Lefty got her name by way of being left at the wrong place at the wrong time—however, she took it to mean something it was never intended to be. She obviously was a bit taken aback when they locked her inside the shop and went on their merry way. At first, she was frightened; figure it was like you being left inside a mall or a movie theater when the lights go down and the doors are clicked shut for the night. Oops—she didn’t hear that last call. She had been in the habit of playing hide-and-seek with the rest of her feline family in the shop where the two People who feed them a daily meal “worked.” She never thought what they did was all that hard, she wouldn’t have called it work—the food they fed her didn’t seem to involve hunting. (Some cats claim it to be junk food and say that no self-respecting cat would eat something they hadn’t caught fresh. Heck, it comes in a bag, for Christ’s sake.)
So, after her fear settled down somewhat, she began to explore, and this time she was allowed the luxury of no interference, no being shooed out the door like some common criminal or vagrant. The shop was full of little cubbyholes and nooks, just the right size for catnapping. There was even a water bowl and some food that the little dog apparently forgot to eat (those domestic dogs, those pets, they’re so spoiled. Bet they never had to fight for a meal). She spent several hours sleeping here and there, and generally followed the scent of her uppity sibling who was “rescued” when she was three weeks old and given a home with the People and even a job as “shop cat.” Apparently, so the word among the family goes, she was thought to be the only surviving kitten and therefore scooped up. Actually, she just wandered away from the rest of the ferals and serendipitously got herself a forever home INDOORS! Rumor has it that she became so beloved by her adoptive cat family at the house where the People live that she is now a fulltime housecat and doesn’t have to work anymore.
Well, Lefty wasn’t opposed to a little hard work; in fact, this “shop cat” thing seemed like a pretty good gig. She decided that perhaps she should do some reconnaissance—check the perimeters, make sure no mice were lurking, no roaches smirking (she hated to see a roach smirk), and above all, no other cats skulking. She loved her clowder, her family, her peeps, and yet she was quickly growing interested in filling the job vacancy. In fact, the People should realize that she’s family by way of Frankie (the name they gave her sister), and if her sister could do it, so could she—perhaps even better.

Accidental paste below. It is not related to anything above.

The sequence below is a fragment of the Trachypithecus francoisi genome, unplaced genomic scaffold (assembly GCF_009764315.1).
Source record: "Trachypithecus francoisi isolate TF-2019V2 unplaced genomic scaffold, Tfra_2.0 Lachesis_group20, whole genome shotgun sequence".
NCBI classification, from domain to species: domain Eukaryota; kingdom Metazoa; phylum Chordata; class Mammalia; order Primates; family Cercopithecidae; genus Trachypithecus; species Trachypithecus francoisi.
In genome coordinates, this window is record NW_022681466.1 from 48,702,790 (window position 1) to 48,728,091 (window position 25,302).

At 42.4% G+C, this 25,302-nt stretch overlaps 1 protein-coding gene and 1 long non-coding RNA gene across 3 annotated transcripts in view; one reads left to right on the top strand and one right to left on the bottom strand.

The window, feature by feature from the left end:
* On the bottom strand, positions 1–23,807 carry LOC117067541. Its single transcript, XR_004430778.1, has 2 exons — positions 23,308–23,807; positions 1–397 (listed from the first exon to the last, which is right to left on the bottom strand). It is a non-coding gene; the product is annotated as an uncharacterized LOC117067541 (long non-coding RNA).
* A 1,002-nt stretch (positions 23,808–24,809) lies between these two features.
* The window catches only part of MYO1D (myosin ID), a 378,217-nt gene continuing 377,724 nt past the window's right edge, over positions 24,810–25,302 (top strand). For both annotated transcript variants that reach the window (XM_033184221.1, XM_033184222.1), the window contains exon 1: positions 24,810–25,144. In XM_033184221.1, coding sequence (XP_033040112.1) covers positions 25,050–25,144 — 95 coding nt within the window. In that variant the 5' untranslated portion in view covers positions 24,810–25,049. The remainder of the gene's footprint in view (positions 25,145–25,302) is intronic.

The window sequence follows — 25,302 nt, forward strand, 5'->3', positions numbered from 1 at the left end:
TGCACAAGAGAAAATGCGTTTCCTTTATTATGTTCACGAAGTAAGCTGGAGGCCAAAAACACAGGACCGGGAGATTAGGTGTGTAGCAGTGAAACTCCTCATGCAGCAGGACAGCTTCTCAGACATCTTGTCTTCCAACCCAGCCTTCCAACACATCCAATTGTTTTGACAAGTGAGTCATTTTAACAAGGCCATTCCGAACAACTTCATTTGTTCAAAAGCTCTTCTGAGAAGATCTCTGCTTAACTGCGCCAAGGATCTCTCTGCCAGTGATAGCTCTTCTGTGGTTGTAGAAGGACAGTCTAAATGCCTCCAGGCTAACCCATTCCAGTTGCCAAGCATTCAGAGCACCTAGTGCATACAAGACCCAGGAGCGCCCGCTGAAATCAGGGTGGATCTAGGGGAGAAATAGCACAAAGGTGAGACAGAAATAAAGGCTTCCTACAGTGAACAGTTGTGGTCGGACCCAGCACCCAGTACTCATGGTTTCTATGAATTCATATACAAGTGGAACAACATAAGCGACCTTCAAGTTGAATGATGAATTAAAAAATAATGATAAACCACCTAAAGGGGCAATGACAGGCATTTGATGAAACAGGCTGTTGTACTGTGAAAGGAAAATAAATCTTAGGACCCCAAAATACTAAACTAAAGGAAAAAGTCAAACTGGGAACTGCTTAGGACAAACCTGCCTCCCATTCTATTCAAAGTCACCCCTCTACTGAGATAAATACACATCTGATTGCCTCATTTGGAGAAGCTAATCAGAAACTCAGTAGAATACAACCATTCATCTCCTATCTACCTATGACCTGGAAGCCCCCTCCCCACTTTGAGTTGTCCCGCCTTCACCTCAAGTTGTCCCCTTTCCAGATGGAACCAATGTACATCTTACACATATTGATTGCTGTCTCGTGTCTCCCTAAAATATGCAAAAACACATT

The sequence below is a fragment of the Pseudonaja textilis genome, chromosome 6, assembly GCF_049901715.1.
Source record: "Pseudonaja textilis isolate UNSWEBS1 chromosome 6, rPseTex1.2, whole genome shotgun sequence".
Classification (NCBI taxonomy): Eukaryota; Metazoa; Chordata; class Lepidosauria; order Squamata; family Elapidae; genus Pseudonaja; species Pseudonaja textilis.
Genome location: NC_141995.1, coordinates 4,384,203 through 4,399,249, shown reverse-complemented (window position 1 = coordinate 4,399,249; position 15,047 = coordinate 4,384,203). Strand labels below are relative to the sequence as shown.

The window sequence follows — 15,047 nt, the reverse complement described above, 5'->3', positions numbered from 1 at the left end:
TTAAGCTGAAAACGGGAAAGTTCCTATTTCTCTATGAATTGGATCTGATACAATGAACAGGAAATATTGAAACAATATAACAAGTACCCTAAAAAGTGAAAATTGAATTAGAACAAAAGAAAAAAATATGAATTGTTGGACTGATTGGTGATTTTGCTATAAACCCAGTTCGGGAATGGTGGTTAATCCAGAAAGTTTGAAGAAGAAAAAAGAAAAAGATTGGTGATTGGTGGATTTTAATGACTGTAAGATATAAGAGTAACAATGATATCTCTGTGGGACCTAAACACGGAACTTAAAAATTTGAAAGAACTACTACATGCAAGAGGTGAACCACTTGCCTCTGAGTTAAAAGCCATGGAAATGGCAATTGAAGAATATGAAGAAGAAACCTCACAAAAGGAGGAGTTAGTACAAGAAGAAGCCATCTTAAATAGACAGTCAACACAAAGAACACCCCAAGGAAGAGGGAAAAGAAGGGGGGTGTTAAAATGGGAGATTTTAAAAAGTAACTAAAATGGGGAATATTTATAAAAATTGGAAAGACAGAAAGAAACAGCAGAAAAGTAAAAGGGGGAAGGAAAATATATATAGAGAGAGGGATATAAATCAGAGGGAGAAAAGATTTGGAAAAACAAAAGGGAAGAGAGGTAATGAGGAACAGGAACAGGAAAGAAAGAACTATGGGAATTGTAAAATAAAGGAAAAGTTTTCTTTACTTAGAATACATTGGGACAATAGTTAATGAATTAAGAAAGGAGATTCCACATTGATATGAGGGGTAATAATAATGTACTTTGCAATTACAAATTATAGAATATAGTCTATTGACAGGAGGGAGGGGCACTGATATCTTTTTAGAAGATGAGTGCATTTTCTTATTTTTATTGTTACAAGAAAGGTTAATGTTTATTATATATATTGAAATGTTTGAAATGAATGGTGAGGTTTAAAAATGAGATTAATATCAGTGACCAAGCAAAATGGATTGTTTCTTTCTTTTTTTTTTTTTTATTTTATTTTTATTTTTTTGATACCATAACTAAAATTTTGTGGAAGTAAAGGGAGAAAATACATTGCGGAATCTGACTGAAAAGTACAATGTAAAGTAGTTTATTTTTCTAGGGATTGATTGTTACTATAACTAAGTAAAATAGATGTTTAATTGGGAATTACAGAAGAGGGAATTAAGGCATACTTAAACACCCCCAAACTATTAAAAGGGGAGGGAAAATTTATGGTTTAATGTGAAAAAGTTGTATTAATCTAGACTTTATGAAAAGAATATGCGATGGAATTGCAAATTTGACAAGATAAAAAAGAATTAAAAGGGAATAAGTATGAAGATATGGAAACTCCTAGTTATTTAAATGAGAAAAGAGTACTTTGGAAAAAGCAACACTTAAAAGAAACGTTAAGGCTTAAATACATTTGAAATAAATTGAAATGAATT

As the night wore on, she became more and more optimistic. Maybe the People intended for her to spend the night, to try out for the position. And then a thought too wonderful to believe crossed her mind: what if they wanted her, like, to be family, and not just a feeding obligation? She had just assumed that the relationship with the People was merely the result of her and her family being brought (by the People) to the attention of the local SPCA and then qualifying for the Trap-Neuter-Return program. All the cats agreed that being tricked into cages and taken to someplace in a car (a giant machine that cats do not trust) to have something called surgery, was a somewhat harrowing experience. But the program did allow for them to stay a family, remaining in the little niche they had carved out for themselves. And there seemed to be another plus: for some blessed reason, none of ‘em ever got pregnant again, and boy cats never had to play the “baby daddy” role (of course, their popularity on the dating circuit diminished).
So, Lefty spent the rest of the evening thinking about her new life with these tall bipeds and how fun it was going to be to have her very own bowl of water and a safe place to sleep and a shop to show off. The little dog came and went with the People every day, so she’d have some time to herself in the evenings. And she would make them all proud and hunt little bugs at night, make sure mice knew that there was a new sheriff in town and that they were not welcome in her People’s shop, in her new home. Oh, this was going to be great fun.
She finally fell asleep, and when they unlocked and entered the door the next morning, she was so beside herself with excited mews that the People thought she was hurt and scooped her up into their arms. “Wonder if she got stuck in here all night?”
“Must have, that’s why she’s so upset.”
“Well, let’s put her outside, I’m sure she can’t wait to get out.”
Lefty meowed back, “Nooooo! Please let me stay. Come on, you will fall in love with me, I promise!” (That is right, cats do understand what we say—didn’t you know that? Just ask any cat.)
Well, the People were not as dense as most cats would have you believe. They quickly realized Lefty was trying to say, meow, “Pick me, pick me.” And against their better judgment, contrary to all that is practical, and despite already having more critters than is deemed sensible, they, being real suckers, said, “Well, you better get to work, Lefty, if ya gonna be a shop cat and find yourself someplace to take a nap.”